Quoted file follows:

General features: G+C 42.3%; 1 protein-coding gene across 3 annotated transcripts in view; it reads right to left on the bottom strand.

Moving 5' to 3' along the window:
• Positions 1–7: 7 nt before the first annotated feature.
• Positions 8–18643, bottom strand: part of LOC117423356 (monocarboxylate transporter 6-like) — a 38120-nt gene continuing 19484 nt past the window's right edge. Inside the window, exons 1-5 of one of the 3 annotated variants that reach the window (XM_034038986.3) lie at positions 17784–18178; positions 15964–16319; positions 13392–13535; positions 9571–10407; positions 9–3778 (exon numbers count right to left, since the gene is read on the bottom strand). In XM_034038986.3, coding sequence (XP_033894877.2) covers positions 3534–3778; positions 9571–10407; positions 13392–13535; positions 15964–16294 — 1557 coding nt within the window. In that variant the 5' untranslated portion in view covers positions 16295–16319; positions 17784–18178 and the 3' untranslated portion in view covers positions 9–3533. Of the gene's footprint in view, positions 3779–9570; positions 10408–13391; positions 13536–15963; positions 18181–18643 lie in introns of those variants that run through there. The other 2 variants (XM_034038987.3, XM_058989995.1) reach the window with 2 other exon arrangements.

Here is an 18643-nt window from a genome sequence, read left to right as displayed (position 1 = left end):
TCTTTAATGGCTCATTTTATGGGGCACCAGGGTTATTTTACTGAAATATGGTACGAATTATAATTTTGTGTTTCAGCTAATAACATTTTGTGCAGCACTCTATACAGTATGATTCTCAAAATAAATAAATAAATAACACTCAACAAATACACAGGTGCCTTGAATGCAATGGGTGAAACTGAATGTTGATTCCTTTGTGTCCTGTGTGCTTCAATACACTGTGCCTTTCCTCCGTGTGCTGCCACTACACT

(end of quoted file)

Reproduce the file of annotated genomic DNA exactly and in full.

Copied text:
General features: G+C 42.3%; 1 protein-coding gene across 3 annotated transcripts in view; it reads right to left on the bottom strand.

Moving 5' to 3' along the window:
• Positions 1–7: 7 nt before the first annotated feature.
• Positions 8–18643, bottom strand: part of LOC117423356 (monocarboxylate transporter 6-like) — a 38120-nt gene continuing 19484 nt past the window's right edge. Inside the window, exons 1-5 of one of the 3 annotated variants that reach the window (XM_034038986.3) lie at positions 17784–18178; positions 15964–16319; positions 13392–13535; positions 9571–10407; positions 9–3778 (exon numbers count right to left, since the gene is read on the bottom strand). In XM_034038986.3, coding sequence (XP_033894877.2) covers positions 3534–3778; positions 9571–10407; positions 13392–13535; positions 15964–16294 — 1557 coding nt within the window. In that variant the 5' untranslated portion in view covers positions 16295–16319; positions 17784–18178 and the 3' untranslated portion in view covers positions 9–3533. Of the gene's footprint in view, positions 3779–9570; positions 10408–13391; positions 13536–15963; positions 18181–18643 lie in introns of those variants that run through there. The other 2 variants (XM_034038987.3, XM_058989995.1) reach the window with 2 other exon arrangements.

Here is an 18643-nt window from a genome sequence, read left to right as displayed (position 1 = left end):
TCTTTAATGGCTCATTTTATGGGGCACCAGGGTTATTTTACTGAAATATGGTACGAATTATAATTTTGTGTTTCAGCTAATAACATTTTGTGCAGCACTCTATACAGTATGATTCTCAAAATAAATAAATAAATAACACTCAACAAATACACAGGTGCCTTGAATGCAATGGGTGAAACTGAATGTTGATTCCTTTGTGTCCTGTGTGCTTCAATACACTGTGCCTTTCCTCCGTGTGCTGCCACTACACT